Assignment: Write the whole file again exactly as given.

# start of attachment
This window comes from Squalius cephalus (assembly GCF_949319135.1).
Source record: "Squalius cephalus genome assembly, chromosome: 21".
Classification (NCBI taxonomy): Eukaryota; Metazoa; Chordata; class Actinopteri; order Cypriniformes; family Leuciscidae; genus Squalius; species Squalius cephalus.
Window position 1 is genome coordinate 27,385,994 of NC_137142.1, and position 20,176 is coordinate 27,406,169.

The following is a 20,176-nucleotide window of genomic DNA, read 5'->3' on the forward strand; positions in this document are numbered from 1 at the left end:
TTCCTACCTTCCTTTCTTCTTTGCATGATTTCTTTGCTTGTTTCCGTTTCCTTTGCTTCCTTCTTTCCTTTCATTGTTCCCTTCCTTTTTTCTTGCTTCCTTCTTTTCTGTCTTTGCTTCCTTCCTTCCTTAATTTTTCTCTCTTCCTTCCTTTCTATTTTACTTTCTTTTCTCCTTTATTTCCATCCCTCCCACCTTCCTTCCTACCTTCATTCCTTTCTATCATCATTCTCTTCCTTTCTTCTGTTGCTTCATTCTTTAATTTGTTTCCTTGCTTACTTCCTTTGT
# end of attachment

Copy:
This window comes from Squalius cephalus (assembly GCF_949319135.1).
Source record: "Squalius cephalus genome assembly, chromosome: 21".
Classification (NCBI taxonomy): Eukaryota; Metazoa; Chordata; class Actinopteri; order Cypriniformes; family Leuciscidae; genus Squalius; species Squalius cephalus.
Window position 1 is genome coordinate 27,385,994 of NC_137142.1, and position 20,176 is coordinate 27,406,169.

The following is a 20,176-nucleotide window of genomic DNA, read 5'->3' on the forward strand; positions in this document are numbered from 1 at the left end:
TTCCTACCTTCCTTTCTTCTTTGCATGATTTCTTTGCTTGTTTCCGTTTCCTTTGCTTCCTTCTTTCCTTTCATTGTTCCCTTCCTTTTTTCTTGCTTCCTTCTTTTCTGTCTTTGCTTCCTTCCTTCCTTAATTTTTCTCTCTTCCTTCCTTTCTATTTTACTTTCTTTTCTCCTTTATTTCCATCCCTCCCACCTTCCTTCCTACCTTCATTCCTTTCTATCATCATTCTCTTCCTTTCTTCTGTTGCTTCATTCTTTAATTTGTTTCCTTGCTTACTTCCTTTGT